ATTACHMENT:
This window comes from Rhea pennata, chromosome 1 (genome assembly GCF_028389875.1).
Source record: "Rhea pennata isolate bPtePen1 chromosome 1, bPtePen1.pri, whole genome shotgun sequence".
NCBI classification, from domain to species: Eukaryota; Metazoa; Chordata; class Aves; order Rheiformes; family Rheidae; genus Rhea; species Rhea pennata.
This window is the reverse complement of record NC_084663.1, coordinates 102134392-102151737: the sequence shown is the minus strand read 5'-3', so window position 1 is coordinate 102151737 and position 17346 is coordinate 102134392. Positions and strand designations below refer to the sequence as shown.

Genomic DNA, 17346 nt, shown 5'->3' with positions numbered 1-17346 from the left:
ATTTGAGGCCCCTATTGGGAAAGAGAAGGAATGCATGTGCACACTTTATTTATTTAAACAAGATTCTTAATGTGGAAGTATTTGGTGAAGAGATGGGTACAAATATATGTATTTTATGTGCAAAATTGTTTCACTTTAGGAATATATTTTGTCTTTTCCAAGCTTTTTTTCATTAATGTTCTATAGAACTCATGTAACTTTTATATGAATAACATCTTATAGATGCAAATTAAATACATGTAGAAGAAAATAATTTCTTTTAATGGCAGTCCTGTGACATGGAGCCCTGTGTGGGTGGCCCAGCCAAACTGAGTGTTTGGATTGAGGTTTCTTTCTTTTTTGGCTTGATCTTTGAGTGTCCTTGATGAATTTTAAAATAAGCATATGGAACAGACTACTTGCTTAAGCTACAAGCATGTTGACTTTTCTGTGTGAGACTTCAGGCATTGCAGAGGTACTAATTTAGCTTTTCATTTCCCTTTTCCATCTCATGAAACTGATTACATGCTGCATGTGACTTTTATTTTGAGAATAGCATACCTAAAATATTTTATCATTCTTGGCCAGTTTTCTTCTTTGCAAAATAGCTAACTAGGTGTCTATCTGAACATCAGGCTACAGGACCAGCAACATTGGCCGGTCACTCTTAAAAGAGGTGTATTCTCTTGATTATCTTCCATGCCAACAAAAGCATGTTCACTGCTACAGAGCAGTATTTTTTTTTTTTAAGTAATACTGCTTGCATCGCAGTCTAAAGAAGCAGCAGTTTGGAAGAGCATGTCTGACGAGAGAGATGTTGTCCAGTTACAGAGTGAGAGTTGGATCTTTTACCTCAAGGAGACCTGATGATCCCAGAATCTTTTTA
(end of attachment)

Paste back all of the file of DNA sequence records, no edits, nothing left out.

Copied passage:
This window comes from Rhea pennata, chromosome 1 (genome assembly GCF_028389875.1).
Source record: "Rhea pennata isolate bPtePen1 chromosome 1, bPtePen1.pri, whole genome shotgun sequence".
NCBI classification, from domain to species: Eukaryota; Metazoa; Chordata; class Aves; order Rheiformes; family Rheidae; genus Rhea; species Rhea pennata.
This window is the reverse complement of record NC_084663.1, coordinates 102134392-102151737: the sequence shown is the minus strand read 5'-3', so window position 1 is coordinate 102151737 and position 17346 is coordinate 102134392. Positions and strand designations below refer to the sequence as shown.

Genomic DNA, 17346 nt, shown 5'->3' with positions numbered 1-17346 from the left:
ATTTGAGGCCCCTATTGGGAAAGAGAAGGAATGCATGTGCACACTTTATTTATTTAAACAAGATTCTTAATGTGGAAGTATTTGGTGAAGAGATGGGTACAAATATATGTATTTTATGTGCAAAATTGTTTCACTTTAGGAATATATTTTGTCTTTTCCAAGCTTTTTTTCATTAATGTTCTATAGAACTCATGTAACTTTTATATGAATAACATCTTATAGATGCAAATTAAATACATGTAGAAGAAAATAATTTCTTTTAATGGCAGTCCTGTGACATGGAGCCCTGTGTGGGTGGCCCAGCCAAACTGAGTGTTTGGATTGAGGTTTCTTTCTTTTTTGGCTTGATCTTTGAGTGTCCTTGATGAATTTTAAAATAAGCATATGGAACAGACTACTTGCTTAAGCTACAAGCATGTTGACTTTTCTGTGTGAGACTTCAGGCATTGCAGAGGTACTAATTTAGCTTTTCATTTCCCTTTTCCATCTCATGAAACTGATTACATGCTGCATGTGACTTTTATTTTGAGAATAGCATACCTAAAATATTTTATCATTCTTGGCCAGTTTTCTTCTTTGCAAAATAGCTAACTAGGTGTCTATCTGAACATCAGGCTACAGGACCAGCAACATTGGCCGGTCACTCTTAAAAGAGGTGTATTCTCTTGATTATCTTCCATGCCAACAAAAGCATGTTCACTGCTACAGAGCAGTATTTTTTTTTTTTAAGTAATACTGCTTGCATCGCAGTCTAAAGAAGCAGCAGTTTGGAAGAGCATGTCTGACGAGAGAGATGTTGTCCAGTTACAGAGTGAGAGTTGGATCTTTTACCTCAAGGAGACCTGATGATCCCAGAATCTTTTTA